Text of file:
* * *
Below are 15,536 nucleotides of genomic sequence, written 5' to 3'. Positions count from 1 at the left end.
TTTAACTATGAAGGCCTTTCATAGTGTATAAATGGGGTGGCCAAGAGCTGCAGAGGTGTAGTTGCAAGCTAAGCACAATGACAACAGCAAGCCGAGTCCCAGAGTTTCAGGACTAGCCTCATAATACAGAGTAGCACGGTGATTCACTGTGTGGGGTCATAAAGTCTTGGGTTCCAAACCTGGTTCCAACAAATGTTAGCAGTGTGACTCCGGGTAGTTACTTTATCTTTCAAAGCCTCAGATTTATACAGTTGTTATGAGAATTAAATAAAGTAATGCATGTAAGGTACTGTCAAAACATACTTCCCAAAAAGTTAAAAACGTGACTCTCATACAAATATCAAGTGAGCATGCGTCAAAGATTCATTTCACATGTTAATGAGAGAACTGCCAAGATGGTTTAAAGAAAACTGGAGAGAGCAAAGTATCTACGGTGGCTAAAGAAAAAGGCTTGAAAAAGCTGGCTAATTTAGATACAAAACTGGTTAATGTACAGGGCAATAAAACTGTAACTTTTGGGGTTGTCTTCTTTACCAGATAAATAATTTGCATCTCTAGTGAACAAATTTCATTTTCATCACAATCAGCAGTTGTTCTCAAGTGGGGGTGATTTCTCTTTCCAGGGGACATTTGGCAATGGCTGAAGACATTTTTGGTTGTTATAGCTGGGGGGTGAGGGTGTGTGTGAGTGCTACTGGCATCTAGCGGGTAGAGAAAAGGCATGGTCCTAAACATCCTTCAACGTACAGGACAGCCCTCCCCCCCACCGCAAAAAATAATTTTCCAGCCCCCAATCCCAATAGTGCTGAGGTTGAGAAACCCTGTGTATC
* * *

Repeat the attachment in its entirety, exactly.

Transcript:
Below are 15,536 nucleotides of genomic sequence, written 5' to 3'. Positions count from 1 at the left end.
TTTAACTATGAAGGCCTTTCATAGTGTATAAATGGGGTGGCCAAGAGCTGCAGAGGTGTAGTTGCAAGCTAAGCACAATGACAACAGCAAGCCGAGTCCCAGAGTTTCAGGACTAGCCTCATAATACAGAGTAGCACGGTGATTCACTGTGTGGGGTCATAAAGTCTTGGGTTCCAAACCTGGTTCCAACAAATGTTAGCAGTGTGACTCCGGGTAGTTACTTTATCTTTCAAAGCCTCAGATTTATACAGTTGTTATGAGAATTAAATAAAGTAATGCATGTAAGGTACTGTCAAAACATACTTCCCAAAAAGTTAAAAACGTGACTCTCATACAAATATCAAGTGAGCATGCGTCAAAGATTCATTTCACATGTTAATGAGAGAACTGCCAAGATGGTTTAAAGAAAACTGGAGAGAGCAAAGTATCTACGGTGGCTAAAGAAAAAGGCTTGAAAAAGCTGGCTAATTTAGATACAAAACTGGTTAATGTACAGGGCAATAAAACTGTAACTTTTGGGGTTGTCTTCTTTACCAGATAAATAATTTGCATCTCTAGTGAACAAATTTCATTTTCATCACAATCAGCAGTTGTTCTCAAGTGGGGGTGATTTCTCTTTCCAGGGGACATTTGGCAATGGCTGAAGACATTTTTGGTTGTTATAGCTGGGGGGTGAGGGTGTGTGTGAGTGCTACTGGCATCTAGCGGGTAGAGAAAAGGCATGGTCCTAAACATCCTTCAACGTACAGGACAGCCCTCCCCCCCACCGCAAAAAATAATTTTCCAGCCCCCAATCCCAATAGTGCTGAGGTTGAGAAACCCTGTGTATC